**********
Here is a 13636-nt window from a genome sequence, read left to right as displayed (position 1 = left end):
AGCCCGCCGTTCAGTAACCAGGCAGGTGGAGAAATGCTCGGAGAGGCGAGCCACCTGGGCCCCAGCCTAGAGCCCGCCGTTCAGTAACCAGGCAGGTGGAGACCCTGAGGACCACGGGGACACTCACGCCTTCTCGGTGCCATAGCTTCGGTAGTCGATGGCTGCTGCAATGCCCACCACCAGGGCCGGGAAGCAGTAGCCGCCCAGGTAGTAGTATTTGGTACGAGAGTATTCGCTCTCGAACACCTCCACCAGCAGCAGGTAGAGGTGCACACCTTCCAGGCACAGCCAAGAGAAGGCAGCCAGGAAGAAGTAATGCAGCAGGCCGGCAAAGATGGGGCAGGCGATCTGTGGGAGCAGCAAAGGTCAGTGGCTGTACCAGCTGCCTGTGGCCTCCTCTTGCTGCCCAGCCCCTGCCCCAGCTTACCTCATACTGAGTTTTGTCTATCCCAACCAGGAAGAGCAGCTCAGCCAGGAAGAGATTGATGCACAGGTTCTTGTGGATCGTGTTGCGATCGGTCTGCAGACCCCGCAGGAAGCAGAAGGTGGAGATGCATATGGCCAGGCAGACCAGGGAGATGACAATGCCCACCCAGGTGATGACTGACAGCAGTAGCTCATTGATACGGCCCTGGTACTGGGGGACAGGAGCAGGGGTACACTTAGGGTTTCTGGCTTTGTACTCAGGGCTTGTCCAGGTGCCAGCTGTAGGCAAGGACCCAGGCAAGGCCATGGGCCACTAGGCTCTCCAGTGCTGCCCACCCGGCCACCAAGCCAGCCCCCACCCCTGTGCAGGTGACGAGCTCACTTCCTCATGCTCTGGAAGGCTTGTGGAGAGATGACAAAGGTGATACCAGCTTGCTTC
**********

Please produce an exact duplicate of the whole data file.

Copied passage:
Here is a 13636-nt window from a genome sequence, read left to right as displayed (position 1 = left end):
AGCCCGCCGTTCAGTAACCAGGCAGGTGGAGAAATGCTCGGAGAGGCGAGCCACCTGGGCCCCAGCCTAGAGCCCGCCGTTCAGTAACCAGGCAGGTGGAGACCCTGAGGACCACGGGGACACTCACGCCTTCTCGGTGCCATAGCTTCGGTAGTCGATGGCTGCTGCAATGCCCACCACCAGGGCCGGGAAGCAGTAGCCGCCCAGGTAGTAGTATTTGGTACGAGAGTATTCGCTCTCGAACACCTCCACCAGCAGCAGGTAGAGGTGCACACCTTCCAGGCACAGCCAAGAGAAGGCAGCCAGGAAGAAGTAATGCAGCAGGCCGGCAAAGATGGGGCAGGCGATCTGTGGGAGCAGCAAAGGTCAGTGGCTGTACCAGCTGCCTGTGGCCTCCTCTTGCTGCCCAGCCCCTGCCCCAGCTTACCTCATACTGAGTTTTGTCTATCCCAACCAGGAAGAGCAGCTCAGCCAGGAAGAGATTGATGCACAGGTTCTTGTGGATCGTGTTGCGATCGGTCTGCAGACCCCGCAGGAAGCAGAAGGTGGAGATGCATATGGCCAGGCAGACCAGGGAGATGACAATGCCCACCCAGGTGATGACTGACAGCAGTAGCTCATTGATACGGCCCTGGTACTGGGGGACAGGAGCAGGGGTACACTTAGGGTTTCTGGCTTTGTACTCAGGGCTTGTCCAGGTGCCAGCTGTAGGCAAGGACCCAGGCAAGGCCATGGGCCACTAGGCTCTCCAGTGCTGCCCACCCGGCCACCAAGCCAGCCCCCACCCCTGTGCAGGTGACGAGCTCACTTCCTCATGCTCTGGAAGGCTTGTGGAGAGATGACAAAGGTGATACCAGCTTGCTTC